State Regulations and Personal Loans

When taking out a personal loan, there are a multitude of important things to pay attention to. One of the most overlooked factors is regulation on personal loans, which will be different depending on the state one lives in. Regulation can deviate drastically from state to state, so for example, it is vital that even if a website or a commercial says that you can borrow up to a specific amount of money, your state may have a restriction on this. Take the time to learn what the regulations are in

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Interest Rates

When it comes to interest rates, some states are more stringent than others. For example, Ohio recently enacted a very strong usury law, making the maximum legal interest rate on loans less than $100,000, just 8%. However, they do have a few exceptions, such as if the loan amount is greater than $100,000 or if it is a demand note and unsecured. Contrast this with Rhode Island, who has a maximum legal interest rate on loans of 21%, or 9% above the Wall Street Journal listed prime rate. Beyond that,South Carolina doesn’t even have a limit.

Usury laws are quite different from state to state, so make sure you understand what your rights are before signing any legal documentation. The last thing you need to do is pay extra interest when it isn’t even legal to begin with!

Discrimination Laws

The Equal Credit Opportunity Act is the federal law that prohibits discrimination in any aspect of a credit transaction, such as race, gender, or religion. While there is the federal law mentioned, there are also various state laws around the country that go beyond this. If the applicant exercises good faith, it is illegal to discriminate beyond credit worthiness.

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Payday Loans

One of the least desirable personal loans is a payday loan. However, there are times when you need just a little bit of money and they can be helpful as long as you don’t find yourself in the never-ending cycle of borrowing against your next paycheck. Obviously,state statutes will vary greatly on these loans, and the gap is far and wide between states. For example, Arizona and Arkansas both completely prohibit payday loans. You cannot get this loan type in those states, mainly as result of the exorbitant interest rates and the fleecing of the poor that this industry has been accused of.

Other states aren’t quite as stringent. For example, Delaware allows these loans up to$1,000, but for no longer than 60 days. Kansas is right in line with most states, allowing a payday loan of $500. This seems to be the generally accepted amount from state to state, but some states, such as Illinois, will be based upon a certain percentage of your monthly income.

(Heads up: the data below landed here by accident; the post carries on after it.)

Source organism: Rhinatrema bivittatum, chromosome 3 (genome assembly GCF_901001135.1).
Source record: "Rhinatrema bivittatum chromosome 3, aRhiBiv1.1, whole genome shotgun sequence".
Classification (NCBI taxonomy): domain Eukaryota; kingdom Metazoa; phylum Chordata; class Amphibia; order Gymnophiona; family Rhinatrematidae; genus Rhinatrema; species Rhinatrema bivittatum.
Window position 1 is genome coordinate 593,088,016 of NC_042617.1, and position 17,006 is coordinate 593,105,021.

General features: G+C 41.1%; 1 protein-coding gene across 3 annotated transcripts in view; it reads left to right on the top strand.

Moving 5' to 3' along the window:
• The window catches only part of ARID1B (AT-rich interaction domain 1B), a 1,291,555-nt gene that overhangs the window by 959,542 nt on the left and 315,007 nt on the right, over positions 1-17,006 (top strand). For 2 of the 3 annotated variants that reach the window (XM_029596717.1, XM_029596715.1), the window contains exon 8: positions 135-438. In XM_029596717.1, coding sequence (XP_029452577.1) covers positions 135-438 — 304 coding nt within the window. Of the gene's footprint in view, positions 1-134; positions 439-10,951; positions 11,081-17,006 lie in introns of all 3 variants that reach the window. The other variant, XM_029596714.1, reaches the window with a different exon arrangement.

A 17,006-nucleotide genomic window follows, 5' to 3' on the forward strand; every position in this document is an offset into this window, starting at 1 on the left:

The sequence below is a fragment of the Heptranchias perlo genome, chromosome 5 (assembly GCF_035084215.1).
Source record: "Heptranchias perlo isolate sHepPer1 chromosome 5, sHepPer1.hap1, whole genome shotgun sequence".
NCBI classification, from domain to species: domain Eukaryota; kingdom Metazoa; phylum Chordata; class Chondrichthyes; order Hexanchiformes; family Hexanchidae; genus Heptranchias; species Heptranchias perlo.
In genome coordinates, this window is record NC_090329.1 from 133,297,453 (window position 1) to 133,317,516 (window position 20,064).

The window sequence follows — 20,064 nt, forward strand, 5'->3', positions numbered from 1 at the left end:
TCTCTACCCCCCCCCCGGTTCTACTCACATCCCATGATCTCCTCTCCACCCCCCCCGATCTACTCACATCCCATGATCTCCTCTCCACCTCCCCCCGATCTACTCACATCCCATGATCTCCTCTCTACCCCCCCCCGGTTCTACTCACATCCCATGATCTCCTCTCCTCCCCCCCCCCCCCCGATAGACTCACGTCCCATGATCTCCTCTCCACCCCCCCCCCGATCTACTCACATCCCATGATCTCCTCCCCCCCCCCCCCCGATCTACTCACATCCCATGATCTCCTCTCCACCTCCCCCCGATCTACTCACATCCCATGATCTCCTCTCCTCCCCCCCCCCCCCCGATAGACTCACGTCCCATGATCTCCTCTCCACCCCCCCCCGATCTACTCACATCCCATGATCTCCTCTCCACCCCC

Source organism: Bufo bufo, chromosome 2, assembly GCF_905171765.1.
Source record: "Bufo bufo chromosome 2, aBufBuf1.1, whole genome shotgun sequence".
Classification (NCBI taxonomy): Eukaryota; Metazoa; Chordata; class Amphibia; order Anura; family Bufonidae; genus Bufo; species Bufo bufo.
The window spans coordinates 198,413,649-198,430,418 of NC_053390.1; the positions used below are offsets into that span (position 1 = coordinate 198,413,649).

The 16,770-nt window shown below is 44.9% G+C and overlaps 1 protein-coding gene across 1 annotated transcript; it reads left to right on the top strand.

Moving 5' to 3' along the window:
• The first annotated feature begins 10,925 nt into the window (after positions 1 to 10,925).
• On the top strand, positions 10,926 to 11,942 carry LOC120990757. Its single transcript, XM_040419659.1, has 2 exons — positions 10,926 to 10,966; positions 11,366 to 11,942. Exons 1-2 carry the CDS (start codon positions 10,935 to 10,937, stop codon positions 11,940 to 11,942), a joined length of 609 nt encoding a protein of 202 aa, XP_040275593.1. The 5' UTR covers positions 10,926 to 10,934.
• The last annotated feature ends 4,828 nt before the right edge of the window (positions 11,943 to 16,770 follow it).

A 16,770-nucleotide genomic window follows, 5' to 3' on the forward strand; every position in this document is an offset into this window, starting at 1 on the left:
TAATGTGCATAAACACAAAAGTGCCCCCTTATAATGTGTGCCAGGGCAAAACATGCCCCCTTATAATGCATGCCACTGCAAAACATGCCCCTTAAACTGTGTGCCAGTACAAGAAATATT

There’s also a push within the industry to vet borrowers more clearly, checking out their income, living expenses, and major financial obligations, such as a mortgage or a car loan. In some cases, this means pulling a credit report, something that was not required in the past. However, if the loan is for less than $500, this generally doesn’t apply.There is also an industry push to limit the number of loans that a person takes out. That is, if one takes out three payday loans in succession, lenders are required to cut the borrower off from any further funding for at least 30 days.

Longer-term Loans

There are also provisions per state involving installment loans. For example, a $2,000 two-year loan in 33 states and the District of Columbia now cap the annual percentage rate at 36% or less. There are six states that have no cap on interest rates beyond what they call “unconscionability”, which quite frankly is a matter of opinion. In other words, it is basically a way to say that there is no cap on interest rates, as there is no defined standard. This includes Alabama, Idaho and Utah, to name a few. There are also still four states that have no maximum APR on the books at all.

What Does All of This Mean?

In short, depending on the state you live in, the laws on personal loans will vary drastically. If you are going to take out either a payday loan, or some type of installment loan, you should do the research online to figure out exactly what your state allows, and more importantly, what type of protections you have as a consumer. Predatory lending is still a problem, so caution is the better part of valor. Taking a few minutes to look up the maximums and minimums in your state could save you months, if not years, of financial pain.

Unfortunately, in the past, the industry has taken advantage of people that are in desperate financial straits, and who fail to focus on the long-term repercussions and do not read the fine print. As with all credit products, reading the terms and conditions as well as all the fine print is the solution to many of the issues. Remember, when you sign that loan, you are responsible to pay a debt. That doesn’t mean that you are at the mercy of the lender; quite the opposite, remember that the lender also needs you in order to make money. Without you, they go bankrupt.